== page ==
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Copper Rivet Distillery

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Restaurant & Bar Design Show
Restaurant & Bar Design Show

Copper Rivet Distillery

Copper Rivet

After laying redundant and empty for 32 years, the architecturally impressive Grade-II listed Pump House No. 5 was successfully transformed in 2016 into the Copper Rivet Distillery, Kent’s first full spirit distillery. Formerly a historic naval dockyard, the innovative project has now been recognised with a RICS (South East) Award nomination in the ‘Building Conservation’ category.

As part of a wider regeneration project in the area, the owners, Homes and Communities Agency, repaired and marketed the building. The potential of the site was then recognised by The Russell Family who, with partners DB Architects, reimagined its purpose breathing new life into the building by transforming it into a fully operational grain to glass distillery. The distillery is now complemented further with the addition of McGuire’s Delicatessen.

From start to finish the planning, restoration and refurbishment of Pump House No. 5 took three years and was opened to the public in October 2016.

Matthew Russell, Co-Founder of Copper Rivet Distillery, spoke to Premier Construction about the origins of the project and its successful first six months in operation:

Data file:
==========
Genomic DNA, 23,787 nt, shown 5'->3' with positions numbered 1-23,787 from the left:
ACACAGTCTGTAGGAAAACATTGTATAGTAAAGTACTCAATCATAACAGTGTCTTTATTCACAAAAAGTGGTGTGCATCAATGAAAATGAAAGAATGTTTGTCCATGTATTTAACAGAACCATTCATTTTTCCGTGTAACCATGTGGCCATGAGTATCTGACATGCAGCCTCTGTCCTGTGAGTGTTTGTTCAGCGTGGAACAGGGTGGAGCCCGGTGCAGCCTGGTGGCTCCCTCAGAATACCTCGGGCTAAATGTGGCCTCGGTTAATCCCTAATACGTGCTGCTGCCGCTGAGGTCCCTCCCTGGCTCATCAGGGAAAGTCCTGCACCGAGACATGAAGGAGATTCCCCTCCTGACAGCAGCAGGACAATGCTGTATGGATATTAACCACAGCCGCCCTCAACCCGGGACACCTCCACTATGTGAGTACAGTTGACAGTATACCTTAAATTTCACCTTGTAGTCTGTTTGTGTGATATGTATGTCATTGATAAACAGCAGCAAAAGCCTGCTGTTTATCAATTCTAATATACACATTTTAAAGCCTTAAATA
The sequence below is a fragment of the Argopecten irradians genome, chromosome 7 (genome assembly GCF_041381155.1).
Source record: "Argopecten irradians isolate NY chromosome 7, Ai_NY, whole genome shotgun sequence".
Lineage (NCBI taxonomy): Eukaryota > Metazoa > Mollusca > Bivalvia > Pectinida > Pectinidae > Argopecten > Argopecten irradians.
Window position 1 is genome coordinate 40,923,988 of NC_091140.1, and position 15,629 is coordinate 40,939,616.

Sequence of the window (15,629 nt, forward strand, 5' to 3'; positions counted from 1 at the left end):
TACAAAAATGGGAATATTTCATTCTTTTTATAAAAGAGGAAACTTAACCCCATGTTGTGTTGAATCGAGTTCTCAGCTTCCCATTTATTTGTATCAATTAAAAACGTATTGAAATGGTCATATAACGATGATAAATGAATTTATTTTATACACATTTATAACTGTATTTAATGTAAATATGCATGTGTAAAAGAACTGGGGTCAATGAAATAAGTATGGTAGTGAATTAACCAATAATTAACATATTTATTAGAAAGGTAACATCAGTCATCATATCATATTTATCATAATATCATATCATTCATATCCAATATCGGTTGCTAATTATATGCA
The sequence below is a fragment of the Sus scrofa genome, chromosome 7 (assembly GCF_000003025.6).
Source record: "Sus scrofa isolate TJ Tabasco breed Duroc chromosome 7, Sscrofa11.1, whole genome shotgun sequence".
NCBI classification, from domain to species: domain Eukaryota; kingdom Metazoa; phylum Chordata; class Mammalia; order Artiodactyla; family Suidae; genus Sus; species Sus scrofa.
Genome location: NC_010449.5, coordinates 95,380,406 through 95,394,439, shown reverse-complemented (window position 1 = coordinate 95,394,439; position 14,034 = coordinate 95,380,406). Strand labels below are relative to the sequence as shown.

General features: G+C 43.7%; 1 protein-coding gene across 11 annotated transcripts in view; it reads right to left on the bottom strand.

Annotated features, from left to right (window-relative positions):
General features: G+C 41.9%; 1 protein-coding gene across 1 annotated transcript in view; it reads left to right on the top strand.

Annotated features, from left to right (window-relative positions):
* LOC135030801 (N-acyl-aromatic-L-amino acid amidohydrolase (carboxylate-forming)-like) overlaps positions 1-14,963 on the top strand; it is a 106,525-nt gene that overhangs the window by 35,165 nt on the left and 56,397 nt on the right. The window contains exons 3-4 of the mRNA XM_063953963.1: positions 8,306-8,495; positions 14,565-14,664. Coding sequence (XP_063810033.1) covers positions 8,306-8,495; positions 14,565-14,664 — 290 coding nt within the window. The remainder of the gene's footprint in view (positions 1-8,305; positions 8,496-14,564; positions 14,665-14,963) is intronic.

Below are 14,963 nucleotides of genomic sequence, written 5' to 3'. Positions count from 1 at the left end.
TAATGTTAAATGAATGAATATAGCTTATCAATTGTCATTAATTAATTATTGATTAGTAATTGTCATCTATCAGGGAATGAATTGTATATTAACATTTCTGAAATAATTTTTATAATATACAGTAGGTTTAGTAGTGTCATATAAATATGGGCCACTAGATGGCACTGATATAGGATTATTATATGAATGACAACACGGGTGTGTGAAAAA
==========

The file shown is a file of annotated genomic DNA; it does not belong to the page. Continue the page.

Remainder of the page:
“We as a company decided we wanted to set up a distillery in the area some seven years ago but one of the hardest things was finding the right building. It needed to have at least 10 metres in height and be a manageable size. When I saw Pump House No. 5 I thought it would be perfect. It had been on the market for about twelve years because the right buyer couldn’t be found. It was actually in an area designated for regeneration, predominantly leisure and housing.

“We put some suggestions forward and began working with the Homes and Communities Agency to bring the building back to life. We’ve put the distillery into what was formerly the boiler house because it has high ceilings and great ventilation. In the old pumping room we’ve just opened a café where people can sit amongst the old machinery and enjoy the building with a coffee and a cake.

“We had about two years of discussions working up plans and schemes that would suit the building. We had to be very careful to not put anything in place that would disturb the building so virtually everything is freestanding. We haven’t interfered with the original aspects.”

Copper Rivet

Pump House No. 5 was built in 1873 and was once part of Chatham’s historic dockyard. For 414 years the dockyards at Chatham stood at the cutting edge of industry and innovation. Fifty years since the last ship was launched from its historic dockyard, the team behind the Copper Rivet Distillery are the latest to play a part in the regeneration of the area.

Tours blending the history of the building and the distillery have proved especially popular with approximately 3,500 people already shown around the Pump House. The RICS nomination caps off a successful start to the innovative venture with Matthew adding:

“Feedback so far has been very positive, on both the spirits and the building. When we conduct the tours, we take time to talk about the importance and history of the building – it’s easy to get distracted by it.

“It’s great to have received the RICS nomination and means a lot. We’re a small, young business but we have worked with the Homes and Communities Agency, DB Architects and Medway Council to create an operational building that works for all parties. It’s recognition of the teamwork between ourselves and these other groups.”

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